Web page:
“It’s not perfect,” he said to Hux, “but it’s not totally dysfunctional, either.” He sucked his teeth, uncertain whether he wanted to continue. He did: “But they did toss out one of their most respected senators over who her father was, which was Bantha shit.”

Hux shifted to face him, wedging himself into the elbow of the couch, between back and armrest. “Who was it?”

Kylo was surprised; he had honestly expected him to know. There was barely a being in the galaxy who wasn’t aware of what had happened all those years ago.

“Her name is Leia Organa.”

“Oh,” Hux spat. “Her.” This time the disgust was as plain in his face as in his tone.

Kylo tamped down his defensiveness. “Yeah, her.”

Hux sniffed, lips downturned. “So, what did she do to get herself ejected from the Senate? Does it have to do with her Resistance?”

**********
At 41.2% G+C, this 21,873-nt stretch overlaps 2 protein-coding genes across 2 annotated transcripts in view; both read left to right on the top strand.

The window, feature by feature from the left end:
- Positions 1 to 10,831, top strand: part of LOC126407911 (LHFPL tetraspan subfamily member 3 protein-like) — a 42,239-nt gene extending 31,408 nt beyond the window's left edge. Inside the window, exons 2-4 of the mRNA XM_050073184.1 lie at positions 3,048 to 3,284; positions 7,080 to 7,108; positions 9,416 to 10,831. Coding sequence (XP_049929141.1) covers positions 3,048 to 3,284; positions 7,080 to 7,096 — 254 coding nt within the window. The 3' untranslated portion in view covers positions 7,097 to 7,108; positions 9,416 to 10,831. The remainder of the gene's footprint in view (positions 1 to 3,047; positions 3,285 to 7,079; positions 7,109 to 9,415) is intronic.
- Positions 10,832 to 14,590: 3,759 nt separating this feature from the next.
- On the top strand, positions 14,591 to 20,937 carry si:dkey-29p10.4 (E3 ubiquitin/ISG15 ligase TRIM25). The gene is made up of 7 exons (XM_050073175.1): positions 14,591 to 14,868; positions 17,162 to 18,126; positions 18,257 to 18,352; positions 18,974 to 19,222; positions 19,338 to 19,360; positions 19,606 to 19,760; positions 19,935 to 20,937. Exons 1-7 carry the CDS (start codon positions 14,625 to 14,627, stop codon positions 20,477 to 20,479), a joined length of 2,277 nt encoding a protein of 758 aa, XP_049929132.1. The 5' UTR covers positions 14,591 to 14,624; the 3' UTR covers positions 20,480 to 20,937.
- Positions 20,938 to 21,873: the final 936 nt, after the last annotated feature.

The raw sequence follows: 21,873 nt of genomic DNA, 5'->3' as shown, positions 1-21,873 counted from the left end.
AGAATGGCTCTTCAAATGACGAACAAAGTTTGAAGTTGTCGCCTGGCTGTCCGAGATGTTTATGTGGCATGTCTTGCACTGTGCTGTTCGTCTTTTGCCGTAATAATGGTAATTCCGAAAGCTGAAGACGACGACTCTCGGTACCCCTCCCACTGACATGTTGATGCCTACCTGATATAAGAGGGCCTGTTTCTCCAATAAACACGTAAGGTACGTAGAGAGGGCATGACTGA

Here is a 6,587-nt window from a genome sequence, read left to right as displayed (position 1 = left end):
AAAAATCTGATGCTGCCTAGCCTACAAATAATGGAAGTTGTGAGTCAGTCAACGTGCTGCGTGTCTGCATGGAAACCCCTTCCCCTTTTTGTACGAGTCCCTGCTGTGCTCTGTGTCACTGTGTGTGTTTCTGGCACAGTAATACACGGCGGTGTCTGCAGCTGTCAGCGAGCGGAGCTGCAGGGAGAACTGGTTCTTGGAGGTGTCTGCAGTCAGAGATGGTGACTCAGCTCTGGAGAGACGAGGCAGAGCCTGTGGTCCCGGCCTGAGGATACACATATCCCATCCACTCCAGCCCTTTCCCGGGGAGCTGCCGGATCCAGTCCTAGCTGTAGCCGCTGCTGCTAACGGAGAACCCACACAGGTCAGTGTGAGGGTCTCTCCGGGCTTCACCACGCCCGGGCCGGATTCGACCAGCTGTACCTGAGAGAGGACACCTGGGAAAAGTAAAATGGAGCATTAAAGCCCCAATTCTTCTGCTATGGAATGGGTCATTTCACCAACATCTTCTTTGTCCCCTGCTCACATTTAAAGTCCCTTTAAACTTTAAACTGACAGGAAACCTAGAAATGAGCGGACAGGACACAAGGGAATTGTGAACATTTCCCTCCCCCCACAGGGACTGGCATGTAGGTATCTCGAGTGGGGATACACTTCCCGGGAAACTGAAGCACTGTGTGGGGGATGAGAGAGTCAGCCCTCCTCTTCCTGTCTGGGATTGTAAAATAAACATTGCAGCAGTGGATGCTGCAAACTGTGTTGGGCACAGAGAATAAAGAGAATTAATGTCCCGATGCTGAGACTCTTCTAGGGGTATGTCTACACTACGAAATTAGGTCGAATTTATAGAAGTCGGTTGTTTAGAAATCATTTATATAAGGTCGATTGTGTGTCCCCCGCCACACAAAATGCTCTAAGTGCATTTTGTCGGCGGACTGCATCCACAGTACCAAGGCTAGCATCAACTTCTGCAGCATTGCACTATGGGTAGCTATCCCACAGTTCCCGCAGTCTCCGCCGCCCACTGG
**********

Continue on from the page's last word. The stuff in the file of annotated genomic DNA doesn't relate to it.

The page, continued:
“The Resistance came after she was forced out,” Kylo said. “After they found out that the parents who raised her weren’t her true ones. You really haven’t heard this?”

Hux shook his head.

Kylo sighed. “Her father was Darth Vader, Emperor Palpatine’s attack dog. The Senate branded her an Imperial loyalist and traitor, and threw her out.”

“Lord Vader had a child?” Hux asked. Kylo didn’t miss the use of the formal—respectful—title.

“Two,” Kylo replied. “Twins. Luke Skywalker is the other.”

Hux’s mouth was hanging open now, and he was leaning ever-so-slightly forward with the intensity of his interest. “They managed to hide that for so long?”

Kylo tried to not to let his childhood bitterness color his words. “They’re good liars, and almost nobody knew, only them and a few people they trusted.” Ben was one of them, but it wasn’t until he was old enough to understand the Skywalker lineage: just after he had had his accident. Luke and his mother had taken him to a discreet location under the pretense of putting his new arm through its paces, but there they had sat him down and told him everything they had never dared divulge to anyone else. Han knew a great deal, but not all of it.